I study classical archaeology which focuses on Greek, Roman and Egyptian culture around the Mediterranean. I studied Latin for six years at Yarm and my teacher, Mr Hall, is the reason I love Roman history so much.
More specifically, my research is on iconoclasm, which was the destruction of statues in Greece and Italy when Christianity was growing in the 4th and 5th century. I think that we focus a lot on the birth and life of statues – who sculpted them, who used them and how? – and I want to better understand the end of their lives – when and why were they abandoned, or even damaged.
Having come to archaeology via a slightly unusual route, I don’t always understand things that seem obvious to my fellow students. However, this weakness can also be a strength, because I have a different perspective and notice things that others might miss. It can also be tricky studying in a foreign language – sometimes you have to be very quick with the dictionary during lectures so you don’t miss what’s going on.
I plan to take my career one step at a time. First, I need to finish my Master’s, and then get started on my PhD which I will hopefully start in the autumn. My supervisor at Edinburgh University, Prof. Eberhard Sauer, is an expert in my field, and was extremely generous with his time when I first contacted him about doing a PhD. Edinburgh is a great university, so it’s a match made in heaven.
I’ve learnt that plans are useful but need to be flexible. When I left school I had no idea that six years later I’d be in Paris researching 2000 year old statues! Some of the best opportunities I’ve had since leaving Yarm have happened by accident, and so in some ways I am always looking for the next happy accident.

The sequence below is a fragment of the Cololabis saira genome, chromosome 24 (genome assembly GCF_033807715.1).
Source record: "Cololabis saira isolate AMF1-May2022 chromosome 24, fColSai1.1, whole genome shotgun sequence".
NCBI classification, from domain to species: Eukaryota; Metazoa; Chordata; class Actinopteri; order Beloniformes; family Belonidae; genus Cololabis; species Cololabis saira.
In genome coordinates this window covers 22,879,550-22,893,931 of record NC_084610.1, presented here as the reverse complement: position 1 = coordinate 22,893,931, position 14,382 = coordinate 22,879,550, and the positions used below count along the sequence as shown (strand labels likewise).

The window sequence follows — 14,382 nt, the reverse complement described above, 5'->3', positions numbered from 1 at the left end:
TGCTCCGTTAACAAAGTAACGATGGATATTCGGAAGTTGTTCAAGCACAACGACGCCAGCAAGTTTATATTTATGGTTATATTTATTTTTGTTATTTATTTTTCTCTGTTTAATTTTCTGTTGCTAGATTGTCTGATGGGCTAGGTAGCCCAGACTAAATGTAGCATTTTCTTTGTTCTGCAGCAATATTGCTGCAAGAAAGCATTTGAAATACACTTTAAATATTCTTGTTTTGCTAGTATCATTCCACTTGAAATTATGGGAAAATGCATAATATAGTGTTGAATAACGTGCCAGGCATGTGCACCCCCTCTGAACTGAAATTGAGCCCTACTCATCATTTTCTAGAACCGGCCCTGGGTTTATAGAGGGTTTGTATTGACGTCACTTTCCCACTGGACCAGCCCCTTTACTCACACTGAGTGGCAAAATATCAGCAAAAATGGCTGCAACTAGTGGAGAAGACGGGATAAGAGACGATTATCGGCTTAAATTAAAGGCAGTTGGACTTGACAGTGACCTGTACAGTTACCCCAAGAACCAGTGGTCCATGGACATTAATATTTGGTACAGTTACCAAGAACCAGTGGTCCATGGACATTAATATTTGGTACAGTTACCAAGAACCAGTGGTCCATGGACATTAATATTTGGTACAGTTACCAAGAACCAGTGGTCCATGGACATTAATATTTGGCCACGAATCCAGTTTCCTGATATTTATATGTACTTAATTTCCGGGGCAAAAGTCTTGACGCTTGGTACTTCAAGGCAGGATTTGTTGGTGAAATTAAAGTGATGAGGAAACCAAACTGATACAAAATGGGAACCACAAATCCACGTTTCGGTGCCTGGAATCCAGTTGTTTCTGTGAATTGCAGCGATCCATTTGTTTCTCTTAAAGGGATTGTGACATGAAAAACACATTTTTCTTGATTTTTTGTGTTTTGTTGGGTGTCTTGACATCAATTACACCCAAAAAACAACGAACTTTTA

Long-term, I want to keep learning and gain as much experience as I can. Archaeology is a diverse and growing discipline, and I hope to contribute to our understanding of how people in the past lived and thought.
Read! If you’re curious about history and how we know what we know about life in the past, there are some great resources out there. The BBC documentary Civilisations is a great introduction to ancient art around the world, and Three Stones Make a Wall: The Story of Archaeology by Eric H. Cline is a fantastic place to start learning about the greatest discoveries in archaeology.
Teesside is full of history too, and Hadrian’s Wall is only an hour away. There’s nothing better than hands-on experience and there are projects in the North East that are open to everyone. These normally run in the summer, and are a fantastic way to get involved and see if excavation is for you… archaeology.co.uk and teesarchaeology.com are the best places to start looking.
My best memories from Yarm all stem from taking a risk and trying something new. If I had my time again, I hope I’d be brave enough to try even more things because there is a huge number of extra-curricular activities on offer. For example, I never considered rowing at school and it was only at university that I tried it and found out I loved it. Who knows what other gems I overlooked in the activities sign-up sheet!